UPMBiochemicals
Blog | 08/19/2022 12:57:58 | 3 min Read time

Circular raw material uses and CO₂-light alternatives for the chemical industry

Okko Ringena

Senior Business Development Manager

A massive increase in demand for plastics and other resources is projected by the nova-Institute, tripling from about 400 million tonnes now to 1200 million tons by 2050. Ninety per cent are currently produced from fossil carbon and ending up as CO2 emissions if they are not kept in a circular economy. So, there really is no choice but stop consuming fossil feedstocks for plastics if we are to mitigate the climate impact. We need to leave them in the ground.

However, fossil resources are the backbone of today’s chemical industry, so we need real, permanent change to raw materials and processes. We need to introduce renewable raw materials – in our case at UPM Biochemicals, side streams from forestry and sawmills – as a resource to manufacture new or better materials and products.

Circular is central to our UPM ethos. Therefore, it will be important for us know where our products are used and we need to make the utmost effort that they contribute to the circular economy in the best possible way. There can be no question, that a PET bottle, for example, must be recycled.

But even within an excellent recycling loop, there's always losses – and together with growing demand (due to population and economic growth) – we will always need new feedstock entering the product cycle. To mitigate climate change, this material should be from renewable sources, replenishing with renewable circularity.

In the sector that UPM Biochemicals focuses on, we have three alternative options to eliminate fossil resources.

First, recycling. Recovering the resources that we already have and keeping them in the material cycle is essential. There are different processes that are currently being applied: mechanical recycling, which is typically a sequence of sorting, shredding, washing and fabrication. Relatively new still is chemical recycling, where the plastics are dissolved and then used as a feedstock. Maximising the recycling rate of products helps to minimize the demand of fresh feedstock entering the cycle.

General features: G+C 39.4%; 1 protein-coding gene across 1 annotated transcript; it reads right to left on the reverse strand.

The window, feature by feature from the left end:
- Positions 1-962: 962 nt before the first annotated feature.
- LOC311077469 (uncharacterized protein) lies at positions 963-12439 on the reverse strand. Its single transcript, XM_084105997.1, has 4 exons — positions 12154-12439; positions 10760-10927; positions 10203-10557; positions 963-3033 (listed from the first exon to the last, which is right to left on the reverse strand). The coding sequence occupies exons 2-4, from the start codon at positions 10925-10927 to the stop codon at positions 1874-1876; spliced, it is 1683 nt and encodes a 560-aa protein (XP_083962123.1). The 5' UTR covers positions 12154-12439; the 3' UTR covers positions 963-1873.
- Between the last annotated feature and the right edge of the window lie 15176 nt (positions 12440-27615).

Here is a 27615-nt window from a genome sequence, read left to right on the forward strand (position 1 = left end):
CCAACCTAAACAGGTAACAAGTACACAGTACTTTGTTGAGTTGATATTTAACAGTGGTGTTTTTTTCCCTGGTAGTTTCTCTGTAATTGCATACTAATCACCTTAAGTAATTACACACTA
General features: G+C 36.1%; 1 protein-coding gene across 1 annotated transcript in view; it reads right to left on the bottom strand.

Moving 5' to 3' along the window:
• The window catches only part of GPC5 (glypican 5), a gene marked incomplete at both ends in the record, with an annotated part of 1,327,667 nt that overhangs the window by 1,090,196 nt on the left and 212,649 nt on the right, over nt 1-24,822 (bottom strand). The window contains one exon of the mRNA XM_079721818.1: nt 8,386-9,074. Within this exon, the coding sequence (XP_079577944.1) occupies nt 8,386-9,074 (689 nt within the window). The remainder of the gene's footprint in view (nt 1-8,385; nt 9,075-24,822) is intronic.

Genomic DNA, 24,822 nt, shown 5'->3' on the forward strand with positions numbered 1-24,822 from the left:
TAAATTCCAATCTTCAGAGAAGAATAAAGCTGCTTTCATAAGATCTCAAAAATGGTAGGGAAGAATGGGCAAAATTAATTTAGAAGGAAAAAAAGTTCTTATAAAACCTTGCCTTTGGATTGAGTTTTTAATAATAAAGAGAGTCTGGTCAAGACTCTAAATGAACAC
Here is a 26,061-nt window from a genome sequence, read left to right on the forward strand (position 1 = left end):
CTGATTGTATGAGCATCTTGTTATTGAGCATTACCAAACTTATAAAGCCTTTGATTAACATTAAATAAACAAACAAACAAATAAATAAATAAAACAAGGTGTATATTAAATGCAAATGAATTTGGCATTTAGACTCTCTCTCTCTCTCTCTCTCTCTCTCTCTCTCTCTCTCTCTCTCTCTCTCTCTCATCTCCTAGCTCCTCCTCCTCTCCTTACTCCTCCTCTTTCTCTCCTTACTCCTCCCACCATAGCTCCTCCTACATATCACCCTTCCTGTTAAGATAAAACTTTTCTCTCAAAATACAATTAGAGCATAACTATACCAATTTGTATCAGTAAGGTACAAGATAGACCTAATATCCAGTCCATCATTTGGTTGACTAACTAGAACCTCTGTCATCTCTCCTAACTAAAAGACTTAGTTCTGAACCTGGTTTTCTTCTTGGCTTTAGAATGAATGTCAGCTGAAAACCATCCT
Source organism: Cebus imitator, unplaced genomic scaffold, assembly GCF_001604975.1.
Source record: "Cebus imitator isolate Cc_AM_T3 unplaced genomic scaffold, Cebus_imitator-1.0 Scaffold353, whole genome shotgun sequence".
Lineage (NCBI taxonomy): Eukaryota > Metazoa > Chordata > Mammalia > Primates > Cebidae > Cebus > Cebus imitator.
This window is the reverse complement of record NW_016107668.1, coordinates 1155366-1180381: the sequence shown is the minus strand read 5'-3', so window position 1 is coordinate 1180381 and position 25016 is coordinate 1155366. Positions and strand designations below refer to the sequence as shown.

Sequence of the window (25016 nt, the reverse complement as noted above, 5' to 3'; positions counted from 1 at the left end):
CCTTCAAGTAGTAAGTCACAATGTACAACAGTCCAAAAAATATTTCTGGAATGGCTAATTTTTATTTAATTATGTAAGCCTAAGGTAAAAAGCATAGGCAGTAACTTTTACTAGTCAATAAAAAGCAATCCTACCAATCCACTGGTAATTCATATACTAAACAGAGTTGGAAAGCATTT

Second, CO2 capture and utilisation. CO2 can be captured at certain point sources at chemical refineries, steel and cement production plants, for example and subsequently converted into various products via e.g., fermentation.

The third option is biobased feedstocks. As plants and trees grow, they capture atmospheric CO2 and use it to build their tissue. This biogenic carbon can be used to produce various materials from it.

Beyond the actual product use, additional items need to be considered. In case of woody biomass, we need to carefully align all functions of a forest. Sustainably managed forests increase their ecological, economic and social benefits.

However, I'm convinced we will also need to step-up the usage of underused side and waste streams, too, such as from forestry, agriculture or urban environments.

Using carbon neutral and renewable feedstocks to provide sustainable CO2-light alternatives for the chemical industry is the approach that we at UPM Biochemicals are following.

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